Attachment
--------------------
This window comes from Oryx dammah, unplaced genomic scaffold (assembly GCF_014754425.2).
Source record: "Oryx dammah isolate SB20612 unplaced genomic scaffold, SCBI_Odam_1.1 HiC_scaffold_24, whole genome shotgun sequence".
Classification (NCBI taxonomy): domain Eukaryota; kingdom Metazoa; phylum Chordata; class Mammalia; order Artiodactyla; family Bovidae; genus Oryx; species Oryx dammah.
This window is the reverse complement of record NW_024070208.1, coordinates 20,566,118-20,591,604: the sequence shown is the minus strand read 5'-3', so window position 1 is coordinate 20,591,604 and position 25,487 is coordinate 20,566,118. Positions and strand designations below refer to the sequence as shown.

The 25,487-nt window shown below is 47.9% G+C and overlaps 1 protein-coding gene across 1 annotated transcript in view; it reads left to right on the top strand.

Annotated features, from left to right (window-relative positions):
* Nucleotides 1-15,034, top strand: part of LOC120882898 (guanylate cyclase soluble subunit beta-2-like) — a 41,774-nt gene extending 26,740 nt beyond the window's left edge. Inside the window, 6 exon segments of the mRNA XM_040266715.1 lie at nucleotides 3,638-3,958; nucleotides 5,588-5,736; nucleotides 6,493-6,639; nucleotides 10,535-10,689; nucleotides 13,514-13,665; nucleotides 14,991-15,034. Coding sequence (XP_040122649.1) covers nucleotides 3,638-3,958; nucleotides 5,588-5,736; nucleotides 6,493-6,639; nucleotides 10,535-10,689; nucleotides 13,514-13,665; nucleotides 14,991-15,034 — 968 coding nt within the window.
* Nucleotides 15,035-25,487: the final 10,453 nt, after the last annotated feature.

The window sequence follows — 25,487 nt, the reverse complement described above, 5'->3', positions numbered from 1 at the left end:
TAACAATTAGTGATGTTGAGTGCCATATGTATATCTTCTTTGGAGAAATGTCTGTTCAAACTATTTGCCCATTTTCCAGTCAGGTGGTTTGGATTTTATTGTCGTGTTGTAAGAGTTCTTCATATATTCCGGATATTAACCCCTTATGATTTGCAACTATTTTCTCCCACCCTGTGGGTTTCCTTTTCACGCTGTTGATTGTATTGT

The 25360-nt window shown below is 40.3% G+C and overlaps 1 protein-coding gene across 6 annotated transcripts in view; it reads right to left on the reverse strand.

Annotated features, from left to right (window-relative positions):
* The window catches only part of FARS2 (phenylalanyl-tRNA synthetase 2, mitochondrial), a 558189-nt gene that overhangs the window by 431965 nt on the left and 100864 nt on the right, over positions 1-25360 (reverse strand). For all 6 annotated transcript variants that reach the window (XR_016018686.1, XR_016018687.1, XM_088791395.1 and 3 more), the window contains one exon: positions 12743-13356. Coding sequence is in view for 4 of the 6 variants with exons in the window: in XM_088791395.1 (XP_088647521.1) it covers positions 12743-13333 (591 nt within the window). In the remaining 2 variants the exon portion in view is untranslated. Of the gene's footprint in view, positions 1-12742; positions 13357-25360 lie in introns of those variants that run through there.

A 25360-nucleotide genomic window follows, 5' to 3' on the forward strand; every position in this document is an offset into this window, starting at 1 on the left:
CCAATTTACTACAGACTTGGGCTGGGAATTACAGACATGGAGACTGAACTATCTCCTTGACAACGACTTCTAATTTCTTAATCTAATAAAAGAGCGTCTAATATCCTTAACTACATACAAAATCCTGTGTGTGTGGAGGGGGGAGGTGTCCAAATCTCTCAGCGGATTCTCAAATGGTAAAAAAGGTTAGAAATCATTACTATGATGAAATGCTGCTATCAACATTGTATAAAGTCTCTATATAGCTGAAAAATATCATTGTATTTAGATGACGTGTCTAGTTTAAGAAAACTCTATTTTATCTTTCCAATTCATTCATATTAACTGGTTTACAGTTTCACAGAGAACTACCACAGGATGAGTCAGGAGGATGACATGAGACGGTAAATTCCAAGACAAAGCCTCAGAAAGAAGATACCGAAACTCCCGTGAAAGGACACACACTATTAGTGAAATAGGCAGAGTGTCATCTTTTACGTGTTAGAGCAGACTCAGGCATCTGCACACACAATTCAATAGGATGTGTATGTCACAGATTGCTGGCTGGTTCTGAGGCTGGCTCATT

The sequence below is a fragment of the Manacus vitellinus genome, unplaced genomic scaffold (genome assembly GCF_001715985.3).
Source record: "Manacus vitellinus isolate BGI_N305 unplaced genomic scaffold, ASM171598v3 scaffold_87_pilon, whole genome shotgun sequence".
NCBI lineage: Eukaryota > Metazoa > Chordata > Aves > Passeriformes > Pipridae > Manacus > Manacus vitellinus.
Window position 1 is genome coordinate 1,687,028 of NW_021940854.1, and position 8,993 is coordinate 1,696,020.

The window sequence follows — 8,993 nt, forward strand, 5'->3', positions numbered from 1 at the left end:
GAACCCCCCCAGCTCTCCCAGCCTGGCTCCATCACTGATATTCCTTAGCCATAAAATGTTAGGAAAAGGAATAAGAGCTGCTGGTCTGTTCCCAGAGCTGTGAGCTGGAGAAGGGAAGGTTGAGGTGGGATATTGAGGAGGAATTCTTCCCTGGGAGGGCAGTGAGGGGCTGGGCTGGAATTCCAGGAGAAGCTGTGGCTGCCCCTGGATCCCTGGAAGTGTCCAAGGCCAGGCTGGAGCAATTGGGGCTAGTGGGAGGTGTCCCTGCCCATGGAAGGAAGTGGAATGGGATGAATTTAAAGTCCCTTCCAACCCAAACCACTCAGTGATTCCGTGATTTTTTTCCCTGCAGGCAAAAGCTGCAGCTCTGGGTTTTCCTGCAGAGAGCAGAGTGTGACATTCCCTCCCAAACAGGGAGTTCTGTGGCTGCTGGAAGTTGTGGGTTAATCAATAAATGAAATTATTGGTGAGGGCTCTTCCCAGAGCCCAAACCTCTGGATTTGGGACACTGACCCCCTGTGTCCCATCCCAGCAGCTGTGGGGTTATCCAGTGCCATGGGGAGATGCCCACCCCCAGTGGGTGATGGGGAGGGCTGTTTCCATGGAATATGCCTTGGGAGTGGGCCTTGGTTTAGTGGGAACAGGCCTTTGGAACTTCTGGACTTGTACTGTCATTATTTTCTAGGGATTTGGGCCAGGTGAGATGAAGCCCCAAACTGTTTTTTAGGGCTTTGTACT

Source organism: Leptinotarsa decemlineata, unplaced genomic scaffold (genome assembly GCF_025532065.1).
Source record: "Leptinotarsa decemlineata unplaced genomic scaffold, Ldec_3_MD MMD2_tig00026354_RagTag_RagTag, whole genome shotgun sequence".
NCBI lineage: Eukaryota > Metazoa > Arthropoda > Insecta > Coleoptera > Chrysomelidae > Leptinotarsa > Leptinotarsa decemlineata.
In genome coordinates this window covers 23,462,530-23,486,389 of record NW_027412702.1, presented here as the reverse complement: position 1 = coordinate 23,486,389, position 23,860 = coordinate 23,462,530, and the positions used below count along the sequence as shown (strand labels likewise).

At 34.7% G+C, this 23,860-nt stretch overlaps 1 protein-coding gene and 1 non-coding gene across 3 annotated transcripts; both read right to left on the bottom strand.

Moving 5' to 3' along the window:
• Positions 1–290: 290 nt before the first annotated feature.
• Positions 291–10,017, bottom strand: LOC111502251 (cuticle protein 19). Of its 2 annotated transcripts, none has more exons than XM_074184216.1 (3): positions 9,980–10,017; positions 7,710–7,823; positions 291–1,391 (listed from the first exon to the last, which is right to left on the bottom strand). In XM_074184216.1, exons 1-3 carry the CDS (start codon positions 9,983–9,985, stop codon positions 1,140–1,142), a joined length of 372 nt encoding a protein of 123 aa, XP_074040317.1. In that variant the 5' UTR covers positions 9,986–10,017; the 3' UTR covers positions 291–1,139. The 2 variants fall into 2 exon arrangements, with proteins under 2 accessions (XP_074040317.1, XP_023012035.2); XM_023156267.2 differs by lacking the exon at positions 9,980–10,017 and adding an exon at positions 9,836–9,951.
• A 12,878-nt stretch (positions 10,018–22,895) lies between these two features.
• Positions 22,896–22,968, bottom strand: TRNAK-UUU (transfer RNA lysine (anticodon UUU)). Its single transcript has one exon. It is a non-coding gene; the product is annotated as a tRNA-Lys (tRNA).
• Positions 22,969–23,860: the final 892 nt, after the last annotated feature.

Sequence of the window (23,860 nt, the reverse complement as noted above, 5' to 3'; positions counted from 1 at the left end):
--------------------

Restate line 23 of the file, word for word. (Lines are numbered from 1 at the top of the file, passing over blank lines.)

Source record: "Leptinotarsa decemlineata unplaced genomic scaffold, Ldec_3_MD MMD2_tig00026354_RagTag_RagTag, whole genome shotgun sequence".